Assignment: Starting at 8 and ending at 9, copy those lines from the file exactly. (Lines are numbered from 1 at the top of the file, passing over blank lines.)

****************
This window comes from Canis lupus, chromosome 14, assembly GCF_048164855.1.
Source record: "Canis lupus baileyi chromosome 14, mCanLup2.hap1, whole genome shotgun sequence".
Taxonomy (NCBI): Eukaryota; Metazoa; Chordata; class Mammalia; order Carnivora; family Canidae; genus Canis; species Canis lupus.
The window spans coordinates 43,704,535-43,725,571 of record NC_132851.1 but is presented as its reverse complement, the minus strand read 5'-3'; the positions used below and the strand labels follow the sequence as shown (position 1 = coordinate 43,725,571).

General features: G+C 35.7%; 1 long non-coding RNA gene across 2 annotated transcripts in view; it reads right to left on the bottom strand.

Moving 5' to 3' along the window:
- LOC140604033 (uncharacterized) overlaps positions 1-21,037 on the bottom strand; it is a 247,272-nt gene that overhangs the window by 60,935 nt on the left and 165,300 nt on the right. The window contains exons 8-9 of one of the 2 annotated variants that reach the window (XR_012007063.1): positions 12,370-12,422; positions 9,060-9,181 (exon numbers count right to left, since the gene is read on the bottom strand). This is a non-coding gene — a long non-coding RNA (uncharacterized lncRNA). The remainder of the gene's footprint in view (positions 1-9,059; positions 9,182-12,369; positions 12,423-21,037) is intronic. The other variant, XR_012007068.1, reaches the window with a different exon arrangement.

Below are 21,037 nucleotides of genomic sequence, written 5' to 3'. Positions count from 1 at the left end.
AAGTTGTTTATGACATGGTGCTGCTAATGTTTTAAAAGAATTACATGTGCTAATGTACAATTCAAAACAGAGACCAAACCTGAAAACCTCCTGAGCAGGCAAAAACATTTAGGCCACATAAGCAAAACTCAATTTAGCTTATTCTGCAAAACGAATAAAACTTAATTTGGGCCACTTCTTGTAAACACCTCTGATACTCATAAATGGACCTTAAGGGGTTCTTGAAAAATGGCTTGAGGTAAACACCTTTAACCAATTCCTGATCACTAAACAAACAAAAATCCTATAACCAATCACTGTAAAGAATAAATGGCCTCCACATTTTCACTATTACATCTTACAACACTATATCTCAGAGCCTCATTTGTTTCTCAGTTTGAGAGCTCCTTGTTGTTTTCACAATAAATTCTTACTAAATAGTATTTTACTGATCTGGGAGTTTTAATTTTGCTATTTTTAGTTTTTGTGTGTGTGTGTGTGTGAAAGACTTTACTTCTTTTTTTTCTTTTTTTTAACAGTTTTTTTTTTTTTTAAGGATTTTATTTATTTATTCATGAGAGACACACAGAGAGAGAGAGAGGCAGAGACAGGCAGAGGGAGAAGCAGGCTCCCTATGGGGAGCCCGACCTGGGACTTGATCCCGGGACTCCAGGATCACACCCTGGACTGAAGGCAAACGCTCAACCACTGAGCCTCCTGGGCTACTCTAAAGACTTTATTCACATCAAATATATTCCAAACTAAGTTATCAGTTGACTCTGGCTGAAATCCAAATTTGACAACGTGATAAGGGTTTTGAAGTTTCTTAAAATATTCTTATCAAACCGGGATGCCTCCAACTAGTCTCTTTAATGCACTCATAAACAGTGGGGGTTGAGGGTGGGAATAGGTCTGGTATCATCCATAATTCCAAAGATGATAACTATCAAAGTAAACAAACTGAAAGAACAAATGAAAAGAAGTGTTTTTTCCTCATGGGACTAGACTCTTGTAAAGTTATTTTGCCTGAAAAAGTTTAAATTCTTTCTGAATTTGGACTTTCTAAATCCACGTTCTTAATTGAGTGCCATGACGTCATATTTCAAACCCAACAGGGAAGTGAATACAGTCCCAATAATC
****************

Below are 21,037 nucleotides of genomic sequence, written 5' to 3'. Positions count from 1 at the left end.
AAGTTGTTTATGACATGGTGCTGCTAATGTTTTAAAAGAATTACATGTGCTAATGTACAATTCAAAACAGAGACCAAACCTGAAAACCTCCTGAGCAGGCAAAAACATTTAGGCCACATAAGCAAAACTCAATTTAGCTTATTCTGCAAAACGAATAAAACTTAATTTGGGCCACTTCTTGTAAACACCTCTGATACTCATAAATGGACCTTAAGGGGTTCTTGAAAAATGGCTTGAGGTAAACACCTTTAACCAATTCCTGATCACTAAACAAACAAAAATCCTATAACCAATCACTGTAAAGAATAAATGGCCTCCACATTTTCACTATTACATCTTACAACACTATATCTCAGAGCCTCATTTGTTTCTCAGTTTGAGAGCTCCTTGTTGTTTTCACAATAAATTCTTACTAAATAGTATTTTACTGATCTGGGAGTTTTAATTTTGCTATTTTTAGTTTTTGTGTGTGTGTGTGTGTGAAAGACTTTACTTCTTTTTTTTCTTTTTTTTAACAGTTTTTTTTTTTTTTAAGGATTTTATTTATTTATTCATGAGAGACACACAGAGAGAGAGAGAGGCAGAGACAGGCAGAGGGAGAAGCAGGCTCCCTATGGGGAGCCCGACCTGGGACTTGATCCCGGGACTCCAGGATCACACCCTGGACTGAAGGCAAACGCTCAACCACTGAGCCTCCTGGGCTACTCTAAAGACTTTATTCACATCAAATATATTCCAAACTAAGTTATCAGTTGACTCTGGCTGAAATCCAAATTTGACAACGTGATAAGGGTTTTGAAGTTTCTTAAAATATTCTTATCAAACCGGGATGCCTCCAACTAGTCTCTTTAATGCACTCATAAACAGTGGGGGTTGAGGGTGGGAATAGGTCTGGTATCATCCATAATTCCAAAGATGATAACTATCAAAGTAAACAAACTGAAAGAACAAATGAAAAGAAGTGTTTTTTCCTCATGGGACTAGACTCTTGTAAAGTTATTTTGCCTGAAAAAGTTTAAATTCTTTCTGAATTTGGACTTTCTAAATCCACGTTCTTAATTGAGTGCCATGACGTCATATTTCAAACCCAACAGGGAAGTGAATACAGTCCCAATAATC